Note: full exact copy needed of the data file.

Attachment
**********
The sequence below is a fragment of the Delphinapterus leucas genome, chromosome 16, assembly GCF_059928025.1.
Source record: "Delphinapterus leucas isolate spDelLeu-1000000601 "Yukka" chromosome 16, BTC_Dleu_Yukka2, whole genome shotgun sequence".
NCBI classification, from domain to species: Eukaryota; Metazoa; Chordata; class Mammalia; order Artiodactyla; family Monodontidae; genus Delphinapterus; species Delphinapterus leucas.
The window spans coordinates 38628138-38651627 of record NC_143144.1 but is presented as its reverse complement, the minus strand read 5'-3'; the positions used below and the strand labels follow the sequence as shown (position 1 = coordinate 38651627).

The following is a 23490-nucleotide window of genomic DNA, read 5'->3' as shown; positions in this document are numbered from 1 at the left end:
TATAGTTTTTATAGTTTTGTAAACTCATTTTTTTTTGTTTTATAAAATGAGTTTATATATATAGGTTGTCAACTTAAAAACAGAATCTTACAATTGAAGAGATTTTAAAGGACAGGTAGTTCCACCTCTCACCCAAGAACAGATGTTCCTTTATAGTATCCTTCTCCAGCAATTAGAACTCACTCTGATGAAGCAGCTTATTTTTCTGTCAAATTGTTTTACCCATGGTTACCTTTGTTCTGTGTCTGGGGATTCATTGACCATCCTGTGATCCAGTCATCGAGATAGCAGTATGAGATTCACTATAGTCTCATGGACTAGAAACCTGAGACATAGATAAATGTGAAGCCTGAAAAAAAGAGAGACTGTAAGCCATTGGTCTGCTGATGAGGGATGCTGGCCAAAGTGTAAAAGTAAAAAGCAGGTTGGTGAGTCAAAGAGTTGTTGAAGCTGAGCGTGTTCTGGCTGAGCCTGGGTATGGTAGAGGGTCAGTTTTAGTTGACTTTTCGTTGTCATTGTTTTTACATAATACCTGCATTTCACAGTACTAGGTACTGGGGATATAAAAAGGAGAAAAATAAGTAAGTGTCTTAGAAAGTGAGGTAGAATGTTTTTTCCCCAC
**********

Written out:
The sequence below is a fragment of the Delphinapterus leucas genome, chromosome 16, assembly GCF_059928025.1.
Source record: "Delphinapterus leucas isolate spDelLeu-1000000601 "Yukka" chromosome 16, BTC_Dleu_Yukka2, whole genome shotgun sequence".
NCBI classification, from domain to species: Eukaryota; Metazoa; Chordata; class Mammalia; order Artiodactyla; family Monodontidae; genus Delphinapterus; species Delphinapterus leucas.
The window spans coordinates 38628138-38651627 of record NC_143144.1 but is presented as its reverse complement, the minus strand read 5'-3'; the positions used below and the strand labels follow the sequence as shown (position 1 = coordinate 38651627).

The following is a 23490-nucleotide window of genomic DNA, read 5'->3' as shown; positions in this document are numbered from 1 at the left end:
TATAGTTTTTATAGTTTTGTAAACTCATTTTTTTTTGTTTTATAAAATGAGTTTATATATATAGGTTGTCAACTTAAAAACAGAATCTTACAATTGAAGAGATTTTAAAGGACAGGTAGTTCCACCTCTCACCCAAGAACAGATGTTCCTTTATAGTATCCTTCTCCAGCAATTAGAACTCACTCTGATGAAGCAGCTTATTTTTCTGTCAAATTGTTTTACCCATGGTTACCTTTGTTCTGTGTCTGGGGATTCATTGACCATCCTGTGATCCAGTCATCGAGATAGCAGTATGAGATTCACTATAGTCTCATGGACTAGAAACCTGAGACATAGATAAATGTGAAGCCTGAAAAAAAGAGAGACTGTAAGCCATTGGTCTGCTGATGAGGGATGCTGGCCAAAGTGTAAAAGTAAAAAGCAGGTTGGTGAGTCAAAGAGTTGTTGAAGCTGAGCGTGTTCTGGCTGAGCCTGGGTATGGTAGAGGGTCAGTTTTAGTTGACTTTTCGTTGTCATTGTTTTTACATAATACCTGCATTTCACAGTACTAGGTACTGGGGATATAAAAAGGAGAAAAATAAGTAAGTGTCTTAGAAAGTGAGGTAGAATGTTTTTTCCCCAC